Consumers more invested in reviews, but also more skeptical of authenticity — survey

By Greg Sterling

Users are increasingly relying on search and reviews when looking for local businesses, the latest BrightLocal consumer reviews survey finds. However, it also shows increasing skepticism of review authenticity and adaptive consumer behavior to combat review fraud.

The survey polled just over 1,000 U.S. adults during November.

Vast majority do local search. As a foundational matter, the survey asked about local search. It found that more people (90%) were searching for local businesses with greater frequency than last year. Frequency and penetration were associated with age; younger users searched more often.

The same was true of review reliance. Younger users (18 – 34) more heavily relied on reviews than older cohorts. Although the groups who “always” and “regularly” read reviews were comparable for the 18 – 34 and 35 – 54 age categories.

Surprisingly, the most common device for local review consumption was desktop, followed by the mobile browser. This finding was not broken out by age group, however. One would expect younger users to be more mobile-centric.

Reviews drive almost immediate conversions. After reading reviews, the most common next step was “visit the business’s website,” followed by “search for more reviews to validate your choice” and “visit the business.” In other words, people read reviews and then either visit the website or physically visit the location in question.

Large majorities of respondents agreed that positive and negative reviews influenced their decision-making. Reviews were more trusted by younger users as a generalization.

Recency and overall star ratings were the two most important features of reviews. How recent must reviews be? Within the past two weeks was cited by nearly half (48%) as being important but, overall, 59% wanted them to be no more than a month old. Those under 55 were more sensitive to the freshness of reviews content.

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On average, it takes at least 10 reviews to create trust. That number was higher (13) for those under 34 years old. In addition, 70% said they now look at multiple review sites before choosing a business. This, combined with looking at multiple review sites, is an anti-fraud strategy with 68% saying they regularly “question the authenticity of reviews.”

Increasing awareness or experience of fake reviews. The number of people who believe they’ve read fake reviews increased significantly this year compared to 2018. This could also be a function of greater awareness of a fake reviews problem (i.e., in the news) rather than actual experience of fake reviews.

About two-thirds (66%) of survey respondents said they had been asked to leave a review by a business, either face to face or by email or otherwise (e.g., chatbot). Of the total population, 51% said that they did leave reviews when asked, while 16% did not. In 2018, 46% said they left a review and 20% did not, indicating increasing willingness to leave reviews.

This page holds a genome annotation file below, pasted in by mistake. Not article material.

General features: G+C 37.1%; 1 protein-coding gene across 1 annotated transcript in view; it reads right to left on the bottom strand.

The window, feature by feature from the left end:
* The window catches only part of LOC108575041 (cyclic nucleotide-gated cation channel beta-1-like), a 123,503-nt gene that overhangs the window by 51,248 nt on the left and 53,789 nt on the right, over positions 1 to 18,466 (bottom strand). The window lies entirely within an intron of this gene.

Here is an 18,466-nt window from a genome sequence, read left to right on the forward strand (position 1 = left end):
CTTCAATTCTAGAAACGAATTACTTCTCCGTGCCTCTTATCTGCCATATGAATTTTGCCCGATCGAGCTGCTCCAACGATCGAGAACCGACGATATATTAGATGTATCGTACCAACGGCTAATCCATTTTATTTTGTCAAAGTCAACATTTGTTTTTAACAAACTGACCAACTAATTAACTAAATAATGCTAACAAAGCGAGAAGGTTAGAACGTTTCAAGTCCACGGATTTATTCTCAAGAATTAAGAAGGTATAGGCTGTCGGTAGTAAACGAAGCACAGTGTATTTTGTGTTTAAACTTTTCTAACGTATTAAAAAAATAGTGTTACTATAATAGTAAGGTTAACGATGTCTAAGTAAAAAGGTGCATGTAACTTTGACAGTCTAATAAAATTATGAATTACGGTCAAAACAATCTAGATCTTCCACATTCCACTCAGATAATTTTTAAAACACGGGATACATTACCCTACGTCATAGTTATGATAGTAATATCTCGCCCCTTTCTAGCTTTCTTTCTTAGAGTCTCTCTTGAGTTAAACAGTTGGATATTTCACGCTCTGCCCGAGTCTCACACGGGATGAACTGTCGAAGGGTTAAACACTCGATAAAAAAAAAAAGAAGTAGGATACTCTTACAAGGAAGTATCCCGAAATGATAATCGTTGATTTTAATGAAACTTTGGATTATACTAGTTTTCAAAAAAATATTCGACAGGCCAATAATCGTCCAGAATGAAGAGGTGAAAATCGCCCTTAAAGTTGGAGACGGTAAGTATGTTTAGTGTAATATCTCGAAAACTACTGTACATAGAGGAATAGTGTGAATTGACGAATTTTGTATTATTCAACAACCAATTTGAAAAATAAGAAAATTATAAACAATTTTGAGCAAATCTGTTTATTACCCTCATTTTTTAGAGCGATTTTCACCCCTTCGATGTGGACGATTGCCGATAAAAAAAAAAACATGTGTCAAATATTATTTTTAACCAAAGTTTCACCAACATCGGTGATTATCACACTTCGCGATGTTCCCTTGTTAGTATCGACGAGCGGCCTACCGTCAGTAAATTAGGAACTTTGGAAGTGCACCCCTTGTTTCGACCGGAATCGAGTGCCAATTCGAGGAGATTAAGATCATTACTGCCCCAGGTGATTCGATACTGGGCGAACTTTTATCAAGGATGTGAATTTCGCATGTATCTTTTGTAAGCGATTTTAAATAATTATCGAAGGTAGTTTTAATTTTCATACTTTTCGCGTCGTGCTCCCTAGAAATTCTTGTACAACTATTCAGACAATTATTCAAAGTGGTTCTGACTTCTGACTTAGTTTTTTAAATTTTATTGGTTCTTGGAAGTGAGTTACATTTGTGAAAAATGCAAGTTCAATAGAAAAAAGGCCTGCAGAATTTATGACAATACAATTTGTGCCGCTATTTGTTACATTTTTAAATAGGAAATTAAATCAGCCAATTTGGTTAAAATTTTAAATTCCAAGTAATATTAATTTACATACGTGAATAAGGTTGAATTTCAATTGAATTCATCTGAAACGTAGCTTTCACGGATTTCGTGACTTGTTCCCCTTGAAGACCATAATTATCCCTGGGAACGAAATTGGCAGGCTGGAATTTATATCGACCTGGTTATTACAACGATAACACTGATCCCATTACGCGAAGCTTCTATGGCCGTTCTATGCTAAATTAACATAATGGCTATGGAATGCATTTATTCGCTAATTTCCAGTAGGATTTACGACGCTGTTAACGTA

The average number of reviews written in 2019 was 9, with 18 – 34 year olds writing more (11) and older users (55+) writing less (5). By far the most common reason to leave a review was a positive experience with or at the business.

The most common way that consumers are solicited for reviews is “in person during a sale.” Interestingly, 40% of survey respondents said that a business owner or manager had left a response “for every review I left.”

Why we care. The lessons of the survey are fairly clear: consumers increasingly depend on but are also cautious and critical of reviews. Businesses need a regular stream of reviews on multiple sites. That means Google, Yelp, TripAdvisor, Facebook, and potentially other online directories, depending on the industry in question. In-person and email solicitation are the most widely used and effective review solicitation tactics. However, Yelp terms prohibit direct solicitation, while other sites do not.

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It’s also clear that most reviews are positive. So the tactical takeaway, notwithstanding the Yelp qualification, is: ask all your customers for reviews (in an ethical way) and make sure you do this on an ongoing basis for multiple sites that matter to your industry. In addition, respond to your customers’ reviews — especially if they’re negative.


 

About The Author

Greg Sterling is a Contributing Editor at Search Engine Land. He writes about the connections between digital and offline commerce. He previously held leadership roles at LSA, The Kelsey Group and TechTV. Follow him Twitter or find him on LinkedIn.
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